The present Timor-Leste MRAP survey resulted in a number of exciting records, including both new species and significant range extensions. Some of the more notable include:

Chromis species 1 (Pomacentridae)f02_32.jpg
Chromis species 2 (Pomacentridae)f03_32.jpg
Chrysiptera species (Pomacentridae)f04_32.jpg
Vanderhorstia species (Gobiidae)f05_32.jpg
Stalix species (Opistognathidae)f06_32.jpg
Labracinus species (Pseudochromidae)f07_32.jpg
Luzonichthys taeniatus Randall & McCosker, 1992 (Serranidae)f08_32.jpg
Pseudochromis pictus Gill & Randall, 1998 (Pseudochromidae)f09_32.jpg
Cirrhilabrus humanni Allen & Erdmann, 2012 (Labridae)f10_32.jpg
Cirrhilabrus tonozukai Allen & Kuiter, 1999 (Labridae)f11_32.jpg
Hopololatilus chlupatyi Klausewitz, McCosker, Randall & Zetzsche, 1978 (Malacanthidae)f12_32.jpg
Chlorurus capistratoides (Bleeker, 1847) (Scaridae)f13_32.jpg
Pteropsaron longipinnis Allen & Erdmann, 2012 (Trichonotidae)f14_32.jpg
Synchiropus tudorjonesi Allen and Erdmann, 2012 (Callionymidae)f15_32.jpg
Pseudanthias charlenae Allen and Erdmann, 2008 (Serannidae)f16_32.jpg
Pomacentrus cheraphilus Allen, Erdmann and Hiloman, 2011 (Pomacentridae)f17_32.jpg

In addition to the abovementioned range extensions, we also recorded six additional extensions for which we do not have photographs. These include:

  1. Lutjanus sp. A beautiful red snapper with yellow fins that is currently in the process of being described and was previously only known from West Papua, Papu New Guinea and the Solomons (recorded only at Site 3, Com).

  2. Opistognathus sp. An undescribed jawfish previously only known from Bali and Brunei; recorded here from Site 18 (Lamsana Inlet West).

  3. Pseudochromis sp. 2. A grey coloured dottyback found living upside down in deep caves and overhangs, previously known only from Raja Ampat, recorded here at Atauro Island.

  4. Meiacanthus cyanopterus Smith-Vaniz and Allen, 2011. A deep-dwelling fang blenny normally seen in 50–70m depths; known as a Lesser Sunda endemic species found from Bali to Alor. Recorded in the Timor-Leste MRAP at Site 10.

  5. Parapercis flavolineatus Randall, 2008. A sand-dwelling grubfish found typically below depths of 60m and previously known only from North Sulawesi and Bali; recorded in this MRAP at sites 10, 11, 15, 18, and 19.

  6. Trimma papayum Winterbottom, 2011. A beautiful little coral goby with orange spots, normally found below 40m depth. Previously known from Flores, Alor, and Raja Ampat; recorded in Timor-Leste at Site 17 (Lamsana Inlet East).

Conservation Potential and Future Surveys

The present MRAP survey shows that Timor-Leste has a rich and varied reef fish fauna, which is justifiably an integral part of the Coral Triangle, the world's richest region for marine biodiversity. Particularly impressive was the consistently high species counts for individual dive sites, resulting in the second highest average count (212 species) for anywhere sampled thus far in the Indo-Pacific region.

Using the CFDI methodology for predicting overall faunal totals we estimate that at least 1,232 species will eventually be recorded for the region and most of these could be expected at Timor-Leste. The current total for Timor-Leste is 814 reef fish species, but with several more weeks of survey effort there is a good possibility that a total of more than 1000 species could be achieved. This total would elevate the country to the world's elite group that have an excess of 1,000 coral reef fishes. Allen (2008) provided details of the exclusive “1000 species club”, which contains Indonesia, Australia, Philippines, Papua New Guinea, Malaysia, Japan, Taiwan, Solomon Islands, Palau, Vanuatu, Fiji, New Caledonia, and the Federated States of Micronesia.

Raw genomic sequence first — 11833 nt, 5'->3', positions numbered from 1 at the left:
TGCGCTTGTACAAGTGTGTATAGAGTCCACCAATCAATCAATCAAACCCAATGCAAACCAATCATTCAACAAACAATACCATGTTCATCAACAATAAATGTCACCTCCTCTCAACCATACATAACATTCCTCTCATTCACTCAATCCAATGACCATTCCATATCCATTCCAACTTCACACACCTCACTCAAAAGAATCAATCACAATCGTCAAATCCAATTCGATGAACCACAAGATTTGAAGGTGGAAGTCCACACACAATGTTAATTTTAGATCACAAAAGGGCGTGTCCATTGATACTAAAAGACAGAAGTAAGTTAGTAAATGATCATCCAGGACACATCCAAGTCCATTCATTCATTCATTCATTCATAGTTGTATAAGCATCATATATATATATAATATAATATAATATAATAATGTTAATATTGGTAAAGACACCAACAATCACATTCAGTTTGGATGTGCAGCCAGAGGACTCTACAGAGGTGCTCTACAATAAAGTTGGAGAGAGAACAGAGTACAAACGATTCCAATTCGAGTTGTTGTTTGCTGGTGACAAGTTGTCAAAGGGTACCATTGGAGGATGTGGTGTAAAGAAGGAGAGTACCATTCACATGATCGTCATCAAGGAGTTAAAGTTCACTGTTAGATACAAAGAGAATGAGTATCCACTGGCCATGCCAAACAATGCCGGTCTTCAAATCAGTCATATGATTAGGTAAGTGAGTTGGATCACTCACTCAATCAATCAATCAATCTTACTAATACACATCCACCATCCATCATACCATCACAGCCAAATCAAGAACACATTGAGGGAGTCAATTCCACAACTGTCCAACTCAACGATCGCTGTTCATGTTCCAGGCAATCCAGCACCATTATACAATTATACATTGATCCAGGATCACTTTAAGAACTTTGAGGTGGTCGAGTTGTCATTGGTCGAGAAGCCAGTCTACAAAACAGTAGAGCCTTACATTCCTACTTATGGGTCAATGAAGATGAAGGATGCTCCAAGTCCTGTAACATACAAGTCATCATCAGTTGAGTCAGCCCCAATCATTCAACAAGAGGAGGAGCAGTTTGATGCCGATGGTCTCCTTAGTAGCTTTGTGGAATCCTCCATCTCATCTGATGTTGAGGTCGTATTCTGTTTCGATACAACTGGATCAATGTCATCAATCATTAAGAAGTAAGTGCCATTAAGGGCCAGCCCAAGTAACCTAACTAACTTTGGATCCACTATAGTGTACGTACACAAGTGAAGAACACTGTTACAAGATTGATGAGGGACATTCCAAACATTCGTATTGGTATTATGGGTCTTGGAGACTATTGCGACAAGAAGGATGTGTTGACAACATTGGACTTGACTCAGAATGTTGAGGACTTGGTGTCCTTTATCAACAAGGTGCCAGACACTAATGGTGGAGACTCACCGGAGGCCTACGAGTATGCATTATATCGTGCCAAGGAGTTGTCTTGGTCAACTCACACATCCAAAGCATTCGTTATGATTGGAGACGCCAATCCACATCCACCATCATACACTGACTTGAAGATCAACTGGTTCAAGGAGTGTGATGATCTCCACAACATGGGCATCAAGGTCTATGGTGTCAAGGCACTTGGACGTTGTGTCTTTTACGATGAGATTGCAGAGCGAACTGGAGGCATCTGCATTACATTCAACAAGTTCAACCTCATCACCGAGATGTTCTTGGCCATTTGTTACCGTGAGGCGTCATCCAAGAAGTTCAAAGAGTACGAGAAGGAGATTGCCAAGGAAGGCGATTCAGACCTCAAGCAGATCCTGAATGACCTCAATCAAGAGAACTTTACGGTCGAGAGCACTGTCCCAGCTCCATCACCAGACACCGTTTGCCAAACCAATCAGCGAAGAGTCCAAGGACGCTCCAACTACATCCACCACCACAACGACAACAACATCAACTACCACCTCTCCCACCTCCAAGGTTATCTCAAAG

The area certainly holds great promise for conservation action, and hopefully our survey efforts will attract attention to the outstanding reef resources and act as a catalyst for additional surveys and more focused conservation action. Timor-Leste can be congratulated for already taking the initiative of declaring a significant portion of its coastline as a national park. Our survey indicates that the Nino Konis Santana National Park area was wisely selected and holds great promise as a major re-seeding area and refuge. Several sites including Jako Island, Hilapuna, and Djonu Twin Rocks (site 10) seem particularly well suited for designation as “no take zones”. Indeed, the entire coastline from Tutuala to Jako Island would constitute an optimally-sized no-take area for fisheries replenishment purposes; we of course are not familiar with the local cultural situation to know if this is feasible, but recommend consideration of this entire area as a large no-take area.

While the NKS National Park represents an outstanding anchor site for the nascent Timor- Leste MPA network, we feel strongly that Atauro Island is strongly deserving of focused conservation initiatives in the near future. Though we only made 4 dives in a 1.5 day period, the island showed tremendous diversity (Site 19, the Belio Barrier Reef, had the highest diversity of any site during the MRAP at 294 species), and many of the species recorded there were not seen at any other sites. Of particular conservation interest were the lagoonal habitats near Bello Harbour (eg, Sites 21 and 22); this important habitat type was absent from Nino Konis Santana National Park and most of the other sites we surveyed. As such, in order to protect a representative sample of Timor-Leste's marine habitats (and in so doing also ensure the long-term viability of populations of the greatest diversity of fishes and other organisms), we strongly recommend the development of an MPA at Pulau Atauro in the near future.